From his analysis, Vermes presents the remaining six possibilities to explain the resurrection of Jesus account, (1) "The body was removed by someone unconnected with Jesus", (2) "The body of Jesus was stolen by his disciples", (3) "The empty tomb was not the tomb of Jesus", (4) Buried alive, Jesus later left the tomb", (5) Jesus recovered from a coma and departed Judea, and (6) the possibility that there was a "spiritual, not bodily, resurrection". Vermes states that none of these six possibilities are likely to be historical.
According to N. T. Wright in his book The Resurrection of the Son of God, "There can be no question: Paul is a firm believer in bodily resurrection. He stands with his fellow Jews against the massed ranks of pagans; with his fellow Pharisees against other Jews." And according to Gary Habermas, "Many other scholars have spoken in support of a bodily notion of Jesus resurrection."
Habermas also argues three facts in support of Paul's belief in a physical resurrection body. (1) Paul is a Pharisee and therefore (unlike the Sadducees) believes in a physical resurrection. (2) In Philippians 3:11 Paul says "That I may attain to the ek anastasis (out-resurrection)" from the dead, which according to Habermas means that "What goes down is what comes up". And (3) In Philippians 3:2021 "We look from heaven for Jesus who will change our vile soma (body) to be like unto his soma (body)". According to Habermas, if Paul meant that we would change into a spiritual body then Paul would have used the Greek pneuma instead of soma. Although others argue that a "body" (or "soma") can be a spirit "body", not necessarily "flesh", in order for it to be a body, according to Paul's own words to the Corinthians, regarding "spiritual body". But they say that it was a true resurrection nonetheless.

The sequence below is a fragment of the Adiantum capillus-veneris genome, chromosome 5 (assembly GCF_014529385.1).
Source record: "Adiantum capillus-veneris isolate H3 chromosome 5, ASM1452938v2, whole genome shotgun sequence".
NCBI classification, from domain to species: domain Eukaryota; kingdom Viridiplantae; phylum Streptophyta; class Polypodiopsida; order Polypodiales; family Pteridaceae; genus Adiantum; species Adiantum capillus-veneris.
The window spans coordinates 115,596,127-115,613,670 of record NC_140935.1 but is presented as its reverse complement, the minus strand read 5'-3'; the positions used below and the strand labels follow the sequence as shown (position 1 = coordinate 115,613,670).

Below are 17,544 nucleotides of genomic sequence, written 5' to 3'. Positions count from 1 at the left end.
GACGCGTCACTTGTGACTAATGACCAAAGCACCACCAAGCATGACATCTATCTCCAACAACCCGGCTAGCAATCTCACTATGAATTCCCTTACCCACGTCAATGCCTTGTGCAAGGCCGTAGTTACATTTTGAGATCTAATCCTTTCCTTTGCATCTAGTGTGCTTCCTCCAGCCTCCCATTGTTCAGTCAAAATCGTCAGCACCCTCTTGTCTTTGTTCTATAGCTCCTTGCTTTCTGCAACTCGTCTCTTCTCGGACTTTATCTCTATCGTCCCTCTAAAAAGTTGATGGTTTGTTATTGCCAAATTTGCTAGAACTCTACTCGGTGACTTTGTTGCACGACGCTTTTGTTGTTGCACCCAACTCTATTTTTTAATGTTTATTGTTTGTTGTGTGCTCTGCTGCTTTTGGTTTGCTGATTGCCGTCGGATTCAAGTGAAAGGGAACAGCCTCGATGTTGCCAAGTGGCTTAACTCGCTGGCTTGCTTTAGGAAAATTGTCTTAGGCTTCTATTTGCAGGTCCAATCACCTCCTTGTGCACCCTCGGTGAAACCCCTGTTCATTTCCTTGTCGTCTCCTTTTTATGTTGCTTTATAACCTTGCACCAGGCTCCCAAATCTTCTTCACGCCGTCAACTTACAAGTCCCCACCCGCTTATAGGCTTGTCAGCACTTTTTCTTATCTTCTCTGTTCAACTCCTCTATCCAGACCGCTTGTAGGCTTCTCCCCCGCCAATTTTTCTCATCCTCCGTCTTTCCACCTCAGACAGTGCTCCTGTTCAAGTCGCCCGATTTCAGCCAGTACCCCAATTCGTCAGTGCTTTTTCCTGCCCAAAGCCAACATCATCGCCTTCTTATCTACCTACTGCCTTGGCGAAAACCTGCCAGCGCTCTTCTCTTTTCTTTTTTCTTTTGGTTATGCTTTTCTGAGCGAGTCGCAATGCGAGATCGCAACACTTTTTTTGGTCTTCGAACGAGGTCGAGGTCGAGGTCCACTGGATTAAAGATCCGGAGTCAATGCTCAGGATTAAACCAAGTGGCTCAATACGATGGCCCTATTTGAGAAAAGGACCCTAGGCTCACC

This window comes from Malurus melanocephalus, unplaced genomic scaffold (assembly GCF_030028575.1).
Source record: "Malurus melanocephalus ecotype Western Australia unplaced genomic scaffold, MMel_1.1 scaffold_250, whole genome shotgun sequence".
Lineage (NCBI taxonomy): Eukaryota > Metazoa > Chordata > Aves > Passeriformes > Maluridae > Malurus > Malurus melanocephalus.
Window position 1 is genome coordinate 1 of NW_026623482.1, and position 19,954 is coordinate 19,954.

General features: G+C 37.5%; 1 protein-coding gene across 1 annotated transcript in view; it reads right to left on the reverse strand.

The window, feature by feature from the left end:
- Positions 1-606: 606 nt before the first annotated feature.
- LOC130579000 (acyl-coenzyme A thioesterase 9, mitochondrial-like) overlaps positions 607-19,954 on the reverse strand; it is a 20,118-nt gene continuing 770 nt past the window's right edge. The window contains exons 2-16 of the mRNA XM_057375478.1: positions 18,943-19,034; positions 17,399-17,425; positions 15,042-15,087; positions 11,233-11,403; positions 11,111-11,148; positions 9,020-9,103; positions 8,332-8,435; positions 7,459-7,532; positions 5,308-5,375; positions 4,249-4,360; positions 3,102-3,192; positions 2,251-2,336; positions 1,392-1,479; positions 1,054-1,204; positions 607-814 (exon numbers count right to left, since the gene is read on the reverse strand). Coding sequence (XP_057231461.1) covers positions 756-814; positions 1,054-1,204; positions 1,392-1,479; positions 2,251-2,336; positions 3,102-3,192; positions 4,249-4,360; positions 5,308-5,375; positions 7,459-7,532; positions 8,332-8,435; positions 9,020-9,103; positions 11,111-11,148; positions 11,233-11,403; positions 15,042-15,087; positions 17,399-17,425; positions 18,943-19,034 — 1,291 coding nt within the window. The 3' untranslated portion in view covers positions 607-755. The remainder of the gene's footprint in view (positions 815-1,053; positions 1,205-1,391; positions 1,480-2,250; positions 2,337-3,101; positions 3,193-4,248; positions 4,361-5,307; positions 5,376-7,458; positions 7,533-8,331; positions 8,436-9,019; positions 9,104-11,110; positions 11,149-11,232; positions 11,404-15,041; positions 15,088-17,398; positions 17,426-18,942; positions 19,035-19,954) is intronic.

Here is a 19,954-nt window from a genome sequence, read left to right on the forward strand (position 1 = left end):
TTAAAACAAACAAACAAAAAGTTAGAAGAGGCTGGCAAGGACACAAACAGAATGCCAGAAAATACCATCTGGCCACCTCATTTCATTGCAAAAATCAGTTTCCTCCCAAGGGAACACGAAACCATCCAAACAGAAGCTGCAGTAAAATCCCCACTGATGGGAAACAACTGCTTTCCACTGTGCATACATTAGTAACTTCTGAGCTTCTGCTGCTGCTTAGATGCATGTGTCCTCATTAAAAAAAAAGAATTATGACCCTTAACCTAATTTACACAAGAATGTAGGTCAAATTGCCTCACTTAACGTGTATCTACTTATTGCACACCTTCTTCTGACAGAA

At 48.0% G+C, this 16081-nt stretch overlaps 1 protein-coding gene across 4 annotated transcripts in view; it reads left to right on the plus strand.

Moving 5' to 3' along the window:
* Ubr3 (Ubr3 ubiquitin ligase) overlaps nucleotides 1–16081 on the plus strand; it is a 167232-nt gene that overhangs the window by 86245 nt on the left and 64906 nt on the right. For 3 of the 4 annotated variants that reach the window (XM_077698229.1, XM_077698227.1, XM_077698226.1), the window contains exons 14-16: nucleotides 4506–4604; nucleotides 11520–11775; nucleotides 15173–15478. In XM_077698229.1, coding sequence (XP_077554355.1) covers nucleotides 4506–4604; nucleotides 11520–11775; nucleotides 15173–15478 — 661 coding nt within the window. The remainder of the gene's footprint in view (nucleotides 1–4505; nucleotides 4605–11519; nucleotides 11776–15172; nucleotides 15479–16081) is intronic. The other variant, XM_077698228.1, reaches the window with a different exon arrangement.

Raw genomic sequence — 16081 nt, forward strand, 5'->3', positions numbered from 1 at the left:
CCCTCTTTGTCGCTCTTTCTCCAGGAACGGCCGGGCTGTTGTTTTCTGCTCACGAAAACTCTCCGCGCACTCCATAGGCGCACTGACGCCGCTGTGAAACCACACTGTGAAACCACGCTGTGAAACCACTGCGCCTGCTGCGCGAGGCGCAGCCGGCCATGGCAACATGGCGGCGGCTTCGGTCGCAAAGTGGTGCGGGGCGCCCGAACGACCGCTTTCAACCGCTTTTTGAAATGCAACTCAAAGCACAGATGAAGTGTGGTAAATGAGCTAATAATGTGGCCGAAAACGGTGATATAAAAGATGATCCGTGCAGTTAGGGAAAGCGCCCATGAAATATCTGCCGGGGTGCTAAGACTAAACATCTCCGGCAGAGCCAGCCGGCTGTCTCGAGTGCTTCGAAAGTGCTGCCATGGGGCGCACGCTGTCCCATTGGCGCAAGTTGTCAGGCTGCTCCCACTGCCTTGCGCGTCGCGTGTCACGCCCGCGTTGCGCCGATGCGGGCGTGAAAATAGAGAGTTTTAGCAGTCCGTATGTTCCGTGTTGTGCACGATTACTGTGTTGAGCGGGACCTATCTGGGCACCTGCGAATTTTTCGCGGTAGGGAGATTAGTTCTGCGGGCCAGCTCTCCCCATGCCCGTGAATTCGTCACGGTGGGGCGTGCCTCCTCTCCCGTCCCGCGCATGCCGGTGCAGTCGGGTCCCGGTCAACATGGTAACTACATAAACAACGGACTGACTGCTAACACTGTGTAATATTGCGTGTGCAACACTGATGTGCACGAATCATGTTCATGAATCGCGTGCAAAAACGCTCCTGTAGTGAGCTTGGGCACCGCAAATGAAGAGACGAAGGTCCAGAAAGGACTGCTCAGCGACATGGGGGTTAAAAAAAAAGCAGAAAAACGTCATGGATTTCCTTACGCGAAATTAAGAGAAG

Flavius Josephus (c. 37c. 100), a Jew and Roman citizen who worked under the patronage of the Emperor Vespasian and his son Titus, wrote the Antiquities of the Jews c. 93 which contains a passage known as the Testimonium Flavianum. This passage mentions John the Baptist and Jesus as two holy men among the Jews. Most modern scholars believe the original text of the work has been changed by Christian editors. The text mentions the death and resurrection of Jesus: "When Pilate, upon the accusation of the first men amongst us, condemned [Jesus] to be crucified, those who had formerly loved him did not cease [to follow him], for he appeared to them on the third day, living again, as the divine prophets foretold, along with a myriad of other marvellous things concerning him."
There are various other arguments against the historicity of the resurrection story. For example, the number of other historical figures and gods with similar death and resurrection accounts has been pointed out. However the majority consensus among biblical scholars is that the genre of the Gospels is a kind of ancient biography and not myth. Robert M. Price claims that if the resurrection could, in fact, be proven through science or historical evidence, the event would lose its miraculous qualities. In a more focused argument, Carrier asserts that, "The surviving evidence legal and historical, suggests that Jesus was not formally buried Friday night," but that "it had to have been placed Saturday night in a special public graveyard reserved for convicts. On this theory, the women who visited the tomb Sunday morning mistook its vacancy."
New Testament historian Bart D. Ehrman recognizes that "Some scholars have argued that it's more plausible that in fact Jesus was placed in a common burial plot, which sometimes happened, or was, as many other crucified people, simply left to be eaten by scavenging animals." He further elaborates by saying: "[T]he accounts are fairly unanimous in saying (the earliest accounts we have are unanimous in saying) that Jesus was in fact buried by this fellow, Joseph of Arimathea, and so it's relatively reliable that that's what happened."